When the Oscar Mayer Wienermobile stops at your house, you have to get in it. You just have to.
Or at least I did, when the Wienermobile visited San Diego in mid-February.
There are actually six Wienermobiles currently crossing America. Each one has a two-person crew that keeps it looking “bunderful.”
For my ride, that was Stephen Hays of Medina, Ohio, and Stephanie Corte of McAllen, Texas. They were chosen out of 14,000 recent college grads to hit the open road for one year in a giant hot dog-shaped vehicle.
There are six Wienermobiles, each taking a different part of the country.
Both Hays and Corte expressed gratitude that Oscar Mayer trusts them enough to take a giant hot dog around the American Southwest.
Although the position is paid about the same as an entry level PR job, there are perks you don’t get anywhere else, according to Corte, who plans to go back to law school when her 12-month stint ends in four months.
“I didn’t expect to be treated like a rock star,” she said.
Because the Wienermobile represents the Oscar Mayer brand, the drivers have to be outgoing, friendly, and supportive of the brand. They also have to make sure that they only take it to family-friendly places and don’t drive it past 10:30 p.m.
Wienermobile drivers don’t necessarily have to eat hot dogs, though.
“They’ve had vegetarians apply,” Hays said, while parking the Wienermobile a few blocks from my kids’ school in La Mesa.
“Oscar Mayer makes Boca burgers,” Corte added.
To be a Wienermobile worker, you do have to love puns. I was allowed to ride “shotbun” as long as I wore my “meat belt.”
“We haul buns,” Corte said.
I tried to get my kids excited about the Wienermobile days before our ride. Despite numerous Internet photos, they didn’t quite get it until they walked up to it. It’s Wienermobile policy to park a few blocks from school to avoid charges of advertising to kids.
We were followed by friends I had tipped off (read: bragged to) and the crowd got bigger and bigger as kids and parents saw the Wienermobile in all its glory.
With the winter sun shining on its yellow and red exterior, she was a beautiful sight indeed.
Inside, the seats are yellow, the floors are red with a mustard splash pattern.
Although there is a closet and TV, the wienermobile workers sleep in hotels while on their 12-month jaunt around their chosen area. In this case: California, Arizona, New Mexico, Nevada, Utah and part of Texas.
Corte and Hays handed out stickers to the kids and parents surrounding the Wienermobile, but only Wienermobile riders get the coveted Wienermobile-shaped whistles (I snagged a bunch, by the way).
After letting the well-wishers see the interior and take photos with it, my kids and I got in for our ride.
What’s it like to ride in a 10-foot-long hot dog?
Let my son explain: “It’s 100 tons of awesooooome!”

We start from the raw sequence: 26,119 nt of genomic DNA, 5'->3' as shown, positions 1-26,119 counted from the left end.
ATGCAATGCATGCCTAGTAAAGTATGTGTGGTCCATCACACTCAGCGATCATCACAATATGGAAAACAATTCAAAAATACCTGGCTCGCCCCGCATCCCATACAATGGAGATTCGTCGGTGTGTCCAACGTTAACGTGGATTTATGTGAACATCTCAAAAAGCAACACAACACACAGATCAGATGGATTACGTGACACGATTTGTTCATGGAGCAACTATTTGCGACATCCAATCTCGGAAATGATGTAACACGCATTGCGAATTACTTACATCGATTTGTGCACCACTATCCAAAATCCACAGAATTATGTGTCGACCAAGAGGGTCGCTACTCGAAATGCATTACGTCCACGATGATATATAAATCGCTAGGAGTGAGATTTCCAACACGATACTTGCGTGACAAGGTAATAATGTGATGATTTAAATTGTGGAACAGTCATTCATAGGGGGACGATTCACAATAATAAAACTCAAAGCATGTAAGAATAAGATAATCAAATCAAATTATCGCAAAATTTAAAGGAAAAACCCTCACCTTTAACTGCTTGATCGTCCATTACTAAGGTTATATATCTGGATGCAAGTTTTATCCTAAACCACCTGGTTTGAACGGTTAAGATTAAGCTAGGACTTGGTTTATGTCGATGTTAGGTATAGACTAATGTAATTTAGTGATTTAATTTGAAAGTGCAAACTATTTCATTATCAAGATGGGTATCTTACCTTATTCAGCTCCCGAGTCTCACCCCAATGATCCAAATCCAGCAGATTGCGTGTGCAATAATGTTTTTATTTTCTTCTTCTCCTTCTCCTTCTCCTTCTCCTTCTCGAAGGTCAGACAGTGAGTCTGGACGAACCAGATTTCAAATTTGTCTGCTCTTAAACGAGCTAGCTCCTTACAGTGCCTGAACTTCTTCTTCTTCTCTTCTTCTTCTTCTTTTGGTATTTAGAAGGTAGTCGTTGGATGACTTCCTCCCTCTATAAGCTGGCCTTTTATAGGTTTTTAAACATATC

But not without duties and obligations.
“You have to wave at people you notice, OK?” Hays told my kids.
They were happy to do it, as we drove up Lake Murray and around Grossmont College. I really wanted to yell “in your face!” to the spectators, but held back out of respect for the Wienermobile.
Hays says the Wienermobile holds about 30 gallons of gas and admits the mileage is similar to an SUV, but won’t divulge exact stats.
“We prefer to measure things in smiles per gallon,” he said.
Hays was nice enough to then drive over near my nephew’s junior high so he could experience the Wienermobile for himself.
While waiting for him to get out of school, a couple of people came up and asked for a ride. Hays and Corte explained that they were in the middle of a private tour.
One guy looked at me and asked, “Well, how did he get to ride?”
“He’s a journalist,” Corte explained politely.
The guy shook his head. No wonder people hate the media.
The actual routes are determined in advance by Oscar Mayer’s Hot Dog Coordinator, according to Corte. Their actual route is determined, in part, by requests sent into the company.
For instance, the Wienermobile came to town because of a request to show up at Opening Day of the Escondido Little League. They then added other ride requests, including mine, to fill out their five-day visit before heading to Phoenix.
My nephew is a cool cucumber. Not much gets him excited, but he was thrilled when he stepped inside the wienermobile and saw floors painted to looked like ketchup and mustard and discovered the horn plays “I wish I was an Oscar Mayer Wiener” when pressed.
“"I feel like a straight-up pimp thug," he said.
I understood how he felt, but was afraid my 7-year-old son would ask, “What’s a straight-up pimp thug?”
We dropped the nephew off at his church youth group and then posed for pictures with La Mesa firefighters who had followed us.
“Firefighters are our friends,” Corte explained. “When we can’t find a car wash that’s big enough, we will stop by a fire station and, sometimes, they help us wash the car.” All good things have to end eventually, and Hays and Corte drove us home and even waited when i realized I didn’t have my keys and watched me break into my house.
As much fun as it was for me, Hays let me know I wasn’t his strangest ride.
“I actually drove a bride and groom to their wedding,” he said. “She had a real puffy dress. They were the nicest people but trying to sit her in ‘shotbun’ was difficult. We drove them up to the church and then to the reception.”